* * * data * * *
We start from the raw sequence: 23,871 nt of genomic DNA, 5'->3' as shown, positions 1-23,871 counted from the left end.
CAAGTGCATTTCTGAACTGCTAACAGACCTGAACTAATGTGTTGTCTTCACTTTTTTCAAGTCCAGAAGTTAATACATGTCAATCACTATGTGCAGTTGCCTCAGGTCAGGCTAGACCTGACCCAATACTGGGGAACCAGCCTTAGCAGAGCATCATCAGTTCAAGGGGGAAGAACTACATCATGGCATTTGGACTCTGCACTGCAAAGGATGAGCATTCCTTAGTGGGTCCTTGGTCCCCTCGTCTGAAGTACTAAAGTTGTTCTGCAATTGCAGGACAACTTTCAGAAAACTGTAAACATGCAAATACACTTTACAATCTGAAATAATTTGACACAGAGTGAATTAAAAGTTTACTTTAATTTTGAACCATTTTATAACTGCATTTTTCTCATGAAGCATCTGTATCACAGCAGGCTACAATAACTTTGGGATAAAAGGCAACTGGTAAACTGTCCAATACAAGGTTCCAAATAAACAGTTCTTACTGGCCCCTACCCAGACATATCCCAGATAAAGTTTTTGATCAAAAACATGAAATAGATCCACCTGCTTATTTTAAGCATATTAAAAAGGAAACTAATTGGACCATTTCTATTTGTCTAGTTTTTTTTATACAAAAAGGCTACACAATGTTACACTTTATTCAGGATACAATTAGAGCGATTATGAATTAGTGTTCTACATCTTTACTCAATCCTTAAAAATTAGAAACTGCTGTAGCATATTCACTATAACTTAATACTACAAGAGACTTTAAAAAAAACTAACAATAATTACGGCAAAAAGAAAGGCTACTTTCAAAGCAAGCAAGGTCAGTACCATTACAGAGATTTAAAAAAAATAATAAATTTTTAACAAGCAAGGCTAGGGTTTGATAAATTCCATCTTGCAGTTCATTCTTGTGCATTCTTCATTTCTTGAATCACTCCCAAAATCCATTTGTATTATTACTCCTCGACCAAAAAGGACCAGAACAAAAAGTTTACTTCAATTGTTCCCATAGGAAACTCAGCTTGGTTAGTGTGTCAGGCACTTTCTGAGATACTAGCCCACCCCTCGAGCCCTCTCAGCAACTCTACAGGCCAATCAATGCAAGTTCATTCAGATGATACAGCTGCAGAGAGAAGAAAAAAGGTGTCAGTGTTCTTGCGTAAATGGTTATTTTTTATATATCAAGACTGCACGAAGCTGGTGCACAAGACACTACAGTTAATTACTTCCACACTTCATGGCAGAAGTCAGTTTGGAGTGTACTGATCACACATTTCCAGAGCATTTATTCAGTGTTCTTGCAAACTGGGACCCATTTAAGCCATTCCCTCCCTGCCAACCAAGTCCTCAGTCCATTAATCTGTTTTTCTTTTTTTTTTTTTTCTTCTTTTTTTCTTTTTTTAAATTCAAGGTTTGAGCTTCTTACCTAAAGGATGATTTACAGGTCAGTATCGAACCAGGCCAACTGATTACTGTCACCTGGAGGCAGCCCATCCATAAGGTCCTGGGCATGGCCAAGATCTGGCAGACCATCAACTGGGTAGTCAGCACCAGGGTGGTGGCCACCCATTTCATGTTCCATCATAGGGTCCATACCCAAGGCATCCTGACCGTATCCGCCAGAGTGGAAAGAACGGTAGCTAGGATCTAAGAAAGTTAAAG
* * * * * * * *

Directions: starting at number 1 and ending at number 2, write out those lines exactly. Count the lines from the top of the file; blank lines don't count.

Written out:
We start from the raw sequence: 23,871 nt of genomic DNA, 5'->3' as shown, positions 1-23,871 counted from the left end.
CAAGTGCATTTCTGAACTGCTAACAGACCTGAACTAATGTGTTGTCTTCACTTTTTTCAAGTCCAGAAGTTAATACATGTCAATCACTATGTGCAGTTGCCTCAGGTCAGGCTAGACCTGACCCAATACTGGGGAACCAGCCTTAGCAGAGCATCATCAGTTCAAGGGGGAAGAACTACATCATGGCATTTGGACTCTGCACTGCAAAGGATGAGCATTCCTTAGTGGGTCCTTGGTCCCCTCGTCTGAAGTACTAAAGTTGTTCTGCAATTGCAGGACAACTTTCAGAAAACTGTAAACATGCAAATACACTTTACAATCTGAAATAATTTGACACAGAGTGAATTAAAAGTTTACTTTAATTTTGAACCATTTTATAACTGCATTTTTCTCATGAAGCATCTGTATCACAGCAGGCTACAATAACTTTGGGATAAAAGGCAACTGGTAAACTGTCCAATACAAGGTTCCAAATAAACAGTTCTTACTGGCCCCTACCCAGACATATCCCAGATAAAGTTTTTGATCAAAAACATGAAATAGATCCACCTGCTTATTTTAAGCATATTAAAAAGGAAACTAATTGGACCATTTCTATTTGTCTAGTTTTTTTTATACAAAAAGGCTACACAATGTTACACTTTATTCAGGATACAATTAGAGCGATTATGAATTAGTGTTCTACATCTTTACTCAATCCTTAAAAATTAGAAACTGCTGTAGCATATTCACTATAACTTAATACTACAAGAGACTTTAAAAAAAACTAACAATAATTACGGCAAAAAGAAAGGCTACTTTCAAAGCAAGCAAGGTCAGTACCATTACAGAGATTTAAAAAAAATAATAAATTTTTAACAAGCAAGGCTAGGGTTTGATAAATTCCATCTTGCAGTTCATTCTTGTGCATTCTTCATTTCTTGAATCACTCCCAAAATCCATTTGTATTATTACTCCTCGACCAAAAAGGACCAGAACAAAAAGTTTACTTCAATTGTTCCCATAGGAAACTCAGCTTGGTTAGTGTGTCAGGCACTTTCTGAGATACTAGCCCACCCCTCGAGCCCTCTCAGCAACTCTACAGGCCAATCAATGCAAGTTCATTCAGATGATACAGCTGCAGAGAGAAGAAAAAAGGTGTCAGTGTTCTTGCGTAAATGGTTATTTTTTATATATCAAGACTGCACGAAGCTGGTGCACAAGACACTACAGTTAATTACTTCCACACTTCATGGCAGAAGTCAGTTTGGAGTGTACTGATCACACATTTCCAGAGCATTTATTCAGTGTTCTTGCAAACTGGGACCCATTTAAGCCATTCCCTCCCTGCCAACCAAGTCCTCAGTCCATTAATCTGTTTTTCTTTTTTTTTTTTTTCTTCTTTTTTTCTTTTTTTAAATTCAAGGTTTGAGCTTCTTACCTAAAGGATGATTTACAGGTCAGTATCGAACCAGGCCAACTGATTACTGTCACCTGGAGGCAGCCCATCCATAAGGTCCTGGGCATGGCCAAGATCTGGCAGACCATCAACTGGGTAGTCAGCACCAGGGTGGTGGCCACCCATTTCATGTTCCATCATAGGGTCCATACCCAAGGCATCCTGACCGTATCCGCCAGAGTGGAAAGAACGGTAGCTAGGATCTAAGAAAGTTAAAG